During Ophelia’s first three monologues I found that I was crying – working with Julie Leir-VanSickle and Bridget Close to create Rue for Ophelia has left me pretty much a complete sucker for the character’s plight. Unfortunately, the actress rushed through the insane flower monologue as though she didn’t know how to deal with it and just wanted to get it over – I have to admit I much prefer how Julie and Bridget tackled it.
Gretchen’s discussion of Olivia’s death was a bit too competent news reporting for my taste. I was with the Hamlet actor up till the “To be, or not to be” soliloquy which he competently delivered as though it was some sort of philosophical musing without providing any indication that his character actually was considering the efficacy of suicide. Likewise, the King’s prayer scene didn’t demonstrate anything closely resembling an actual fear of God. I did especially enjoy Polonius’ early comedic scenes but felt the same actor double cast as the grave digger wasn’t honest in his portrayal – verging into caricature. All of the actors, save Gretchen and Hamlet, pulled double and triple duties and were, with the exception of Ophelia, less successful at creating fully realized individuals.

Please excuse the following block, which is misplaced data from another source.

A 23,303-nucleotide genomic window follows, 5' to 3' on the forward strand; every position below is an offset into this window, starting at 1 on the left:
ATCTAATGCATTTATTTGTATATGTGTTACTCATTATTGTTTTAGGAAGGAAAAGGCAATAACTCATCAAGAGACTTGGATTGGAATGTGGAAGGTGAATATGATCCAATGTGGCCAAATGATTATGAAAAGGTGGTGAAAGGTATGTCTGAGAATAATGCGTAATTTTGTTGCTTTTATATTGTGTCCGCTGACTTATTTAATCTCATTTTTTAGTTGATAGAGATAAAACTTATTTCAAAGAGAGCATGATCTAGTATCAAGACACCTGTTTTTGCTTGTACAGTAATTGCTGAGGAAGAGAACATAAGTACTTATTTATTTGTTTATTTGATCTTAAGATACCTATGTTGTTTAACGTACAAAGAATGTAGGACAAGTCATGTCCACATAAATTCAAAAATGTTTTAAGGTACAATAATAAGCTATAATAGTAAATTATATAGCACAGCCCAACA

The final death and dying and dying and dying scene coupled with Fortinbras and the Norwegian army coming in really seemed a bit absurd – and while I fault the actors for not giving me any one that I really cared about, or fully believed emotionally after Pelonius and his daughter died – it also is a huge problem with the script itself. It is like Shakespeare didn’t really know what to do once Hamlet killed Pelonius so he brought in all of these deus ex machina plot twists thinking that the rubes in the audience won’t notice as long as he keeps his rhyming scheme in meter.
And, as a contemporary artist, I’m left thinking about the whole idea of performing/producing classical theatre and what that means. I found myself acting like an opera/balletomane who compares one diva’s performance to another one remembered from the past – examining the performance almost as a competitive sport rather than a ritual/theatrical event that, supposedly, is meant to provide catharsis.
At the end of the show the cast assembled while playing instruments and singing, with "Ophelia" signaling to each of the "dead" actors to get up and join for a rousing song and dance for their bow - a contrived bow that ensures large ovations I have seen at almost everything I have seen here in Riga. Too be fair, at least they opened the first act and after the intermission with songs so there was some continuity, but I have seen this little trick so many times I'm really getting annoyed with it.